The UK is tackling the energy bills with a £60 billion emergency package

With a provisional budget of £60 billion (€68 billion), the UK is taking steps to protect the economy from rising energy prices. Finance Minister Kwasi Quarting announce Friday morning in the British House of Commons will have three steps: household energy bills will be capped at £2,500 (€2,846), businesses will receive similar financial support and the central bank will provide support guarantees for energy traders. “There should be no doubt that the government stands with the British people during the worst energy crisis in generations,” said Quarting.

The British Cabinet also wants to boost the economy with a series of reforms, including tax cuts. “We focus on growth, even if it means making tough decisions,” says Kwarteng. These decisions mean, among other things, that the top income tax bracket will fall from 45 to 40 percent and that homes will become cheaper.

With 60 billion pounds sterling, the British government will pay for the first six months of support measures. After that, costs will come down, Kwarteng predicts, because the government wants to negotiate better terms with energy suppliers. “Doing nothing would be much more expensive than the cost of these plans.”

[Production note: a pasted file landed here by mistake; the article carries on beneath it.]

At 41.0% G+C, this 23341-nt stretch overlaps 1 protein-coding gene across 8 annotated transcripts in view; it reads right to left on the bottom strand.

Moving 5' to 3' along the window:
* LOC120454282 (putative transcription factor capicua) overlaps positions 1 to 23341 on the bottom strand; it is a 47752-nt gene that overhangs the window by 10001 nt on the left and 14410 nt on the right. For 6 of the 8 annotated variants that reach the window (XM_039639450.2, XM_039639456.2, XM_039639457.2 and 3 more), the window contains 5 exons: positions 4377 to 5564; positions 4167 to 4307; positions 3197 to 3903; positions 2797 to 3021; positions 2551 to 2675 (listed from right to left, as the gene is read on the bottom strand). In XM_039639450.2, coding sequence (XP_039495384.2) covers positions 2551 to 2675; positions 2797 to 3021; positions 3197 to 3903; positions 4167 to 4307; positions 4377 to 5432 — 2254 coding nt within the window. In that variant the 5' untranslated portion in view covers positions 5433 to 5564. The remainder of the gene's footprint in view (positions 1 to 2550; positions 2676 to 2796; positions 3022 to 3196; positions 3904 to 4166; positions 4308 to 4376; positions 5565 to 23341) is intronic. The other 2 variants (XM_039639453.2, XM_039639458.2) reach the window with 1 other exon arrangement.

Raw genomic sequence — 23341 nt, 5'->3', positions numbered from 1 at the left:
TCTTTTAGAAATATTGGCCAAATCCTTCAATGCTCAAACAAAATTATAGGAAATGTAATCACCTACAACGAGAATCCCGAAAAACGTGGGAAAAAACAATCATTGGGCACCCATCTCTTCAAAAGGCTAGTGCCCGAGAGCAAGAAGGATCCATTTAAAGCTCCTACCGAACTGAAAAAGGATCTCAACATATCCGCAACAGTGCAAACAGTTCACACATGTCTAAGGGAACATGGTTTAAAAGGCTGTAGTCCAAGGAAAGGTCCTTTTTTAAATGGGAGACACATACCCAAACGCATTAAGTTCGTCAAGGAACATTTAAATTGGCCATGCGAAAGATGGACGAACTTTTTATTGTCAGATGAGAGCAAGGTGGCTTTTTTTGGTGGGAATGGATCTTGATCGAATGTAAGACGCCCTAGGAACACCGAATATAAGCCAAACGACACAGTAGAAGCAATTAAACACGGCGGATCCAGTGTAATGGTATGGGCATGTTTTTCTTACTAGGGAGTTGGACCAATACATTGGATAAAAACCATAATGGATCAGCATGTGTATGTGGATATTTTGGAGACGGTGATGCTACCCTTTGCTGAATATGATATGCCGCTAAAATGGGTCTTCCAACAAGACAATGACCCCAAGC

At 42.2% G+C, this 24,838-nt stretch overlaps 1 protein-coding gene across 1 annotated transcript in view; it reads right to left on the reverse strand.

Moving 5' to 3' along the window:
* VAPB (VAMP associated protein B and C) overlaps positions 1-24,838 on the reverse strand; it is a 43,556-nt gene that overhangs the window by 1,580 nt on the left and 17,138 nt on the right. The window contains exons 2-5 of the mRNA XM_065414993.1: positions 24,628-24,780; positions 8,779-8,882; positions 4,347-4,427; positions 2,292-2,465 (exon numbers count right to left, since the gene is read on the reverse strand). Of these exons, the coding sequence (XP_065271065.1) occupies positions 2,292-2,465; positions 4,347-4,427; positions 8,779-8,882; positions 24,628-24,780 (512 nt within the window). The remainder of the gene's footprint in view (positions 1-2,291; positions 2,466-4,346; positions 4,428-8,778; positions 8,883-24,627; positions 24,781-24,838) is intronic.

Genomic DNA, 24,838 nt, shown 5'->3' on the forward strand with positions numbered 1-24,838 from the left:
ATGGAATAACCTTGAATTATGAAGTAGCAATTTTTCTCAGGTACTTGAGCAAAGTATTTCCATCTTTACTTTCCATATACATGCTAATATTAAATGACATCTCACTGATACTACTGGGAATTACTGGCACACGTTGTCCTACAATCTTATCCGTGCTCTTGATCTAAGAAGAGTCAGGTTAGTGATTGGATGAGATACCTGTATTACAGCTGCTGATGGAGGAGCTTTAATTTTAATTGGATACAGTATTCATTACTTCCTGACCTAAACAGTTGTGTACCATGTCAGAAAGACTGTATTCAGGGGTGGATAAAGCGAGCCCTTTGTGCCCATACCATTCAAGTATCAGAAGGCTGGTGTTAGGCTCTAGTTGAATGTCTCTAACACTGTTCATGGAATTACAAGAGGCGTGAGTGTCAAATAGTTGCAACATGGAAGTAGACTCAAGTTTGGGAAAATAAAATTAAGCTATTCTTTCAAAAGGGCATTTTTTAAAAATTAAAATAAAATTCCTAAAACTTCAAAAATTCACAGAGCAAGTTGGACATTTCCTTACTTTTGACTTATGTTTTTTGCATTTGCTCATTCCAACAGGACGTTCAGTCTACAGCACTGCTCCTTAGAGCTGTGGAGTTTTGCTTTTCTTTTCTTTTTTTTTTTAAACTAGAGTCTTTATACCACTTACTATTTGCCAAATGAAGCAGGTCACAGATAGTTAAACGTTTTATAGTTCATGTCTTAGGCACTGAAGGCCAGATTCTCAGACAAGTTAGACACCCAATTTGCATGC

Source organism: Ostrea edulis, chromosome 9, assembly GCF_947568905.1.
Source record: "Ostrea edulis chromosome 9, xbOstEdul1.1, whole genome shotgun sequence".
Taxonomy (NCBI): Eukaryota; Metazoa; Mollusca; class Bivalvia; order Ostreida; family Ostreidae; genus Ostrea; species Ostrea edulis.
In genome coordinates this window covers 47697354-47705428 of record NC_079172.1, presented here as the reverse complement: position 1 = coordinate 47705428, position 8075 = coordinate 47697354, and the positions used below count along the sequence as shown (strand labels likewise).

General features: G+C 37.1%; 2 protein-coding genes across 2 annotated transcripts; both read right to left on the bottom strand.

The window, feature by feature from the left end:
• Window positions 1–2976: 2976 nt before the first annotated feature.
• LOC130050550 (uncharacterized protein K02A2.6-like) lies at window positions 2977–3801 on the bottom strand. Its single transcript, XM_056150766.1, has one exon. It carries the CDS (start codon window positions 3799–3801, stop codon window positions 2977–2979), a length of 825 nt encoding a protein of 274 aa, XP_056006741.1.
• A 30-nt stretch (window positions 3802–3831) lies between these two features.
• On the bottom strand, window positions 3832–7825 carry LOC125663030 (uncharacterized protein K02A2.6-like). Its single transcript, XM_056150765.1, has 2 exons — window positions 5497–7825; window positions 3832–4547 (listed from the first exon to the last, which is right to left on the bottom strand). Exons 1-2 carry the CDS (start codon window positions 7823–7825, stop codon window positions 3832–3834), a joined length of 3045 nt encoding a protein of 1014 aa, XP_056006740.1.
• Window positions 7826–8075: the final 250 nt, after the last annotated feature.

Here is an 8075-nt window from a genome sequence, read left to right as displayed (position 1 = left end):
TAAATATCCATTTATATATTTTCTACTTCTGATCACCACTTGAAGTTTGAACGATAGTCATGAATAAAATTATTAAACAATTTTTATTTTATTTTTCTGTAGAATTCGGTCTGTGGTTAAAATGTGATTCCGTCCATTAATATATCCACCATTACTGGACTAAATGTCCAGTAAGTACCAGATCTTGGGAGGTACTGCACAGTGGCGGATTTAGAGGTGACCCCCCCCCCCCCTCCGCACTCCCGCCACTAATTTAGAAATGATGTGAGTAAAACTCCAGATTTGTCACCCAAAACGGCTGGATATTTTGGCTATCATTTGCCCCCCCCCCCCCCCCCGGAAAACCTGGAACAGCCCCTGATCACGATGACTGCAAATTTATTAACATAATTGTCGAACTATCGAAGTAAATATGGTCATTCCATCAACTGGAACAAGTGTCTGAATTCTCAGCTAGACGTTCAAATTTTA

Shortly after the announcement, the opposition criticized the plans, which are expected to cut inflation by 5 percentage points. The main point of criticism is that higher incomes benefit disproportionately. Scottish Prime Minister Nicola Sturgeon He replied on Twitter: “The rich are laughing at themselves on their way to the bank, while the rest are increasingly dependent on the food bank.”

Concerns have also been expressed about costs. For support and tax measures, the UK government will already be borrowing an extra £72 billion this year, he writes Watchman. Sterling fell to a 37-year low of $1.11 on Friday.

Lawson growth

With tax cuts, Prime Minister Liz Truss’s government is going further than it was in the “Lawson boom” of the 1980s, when then British Chancellor of the Exchequer Nigel Lawson cut income taxes several times. At the end of that decade, the economy had grown by more than 5 percent.

Then the growth also caused inflation to rise, which the government tried to curb by raising interest rates, which in turn caused a recession. High inflation is exactly what Kwarteng is trying to combat with his £60bn in support packages. Also Lawson warned in August for the combination of loans and tax cuts that then-premiership candidate Truss was heading for.

Also read this article: Truss wants to compensate the British with 150 billion euros: does she have that money?

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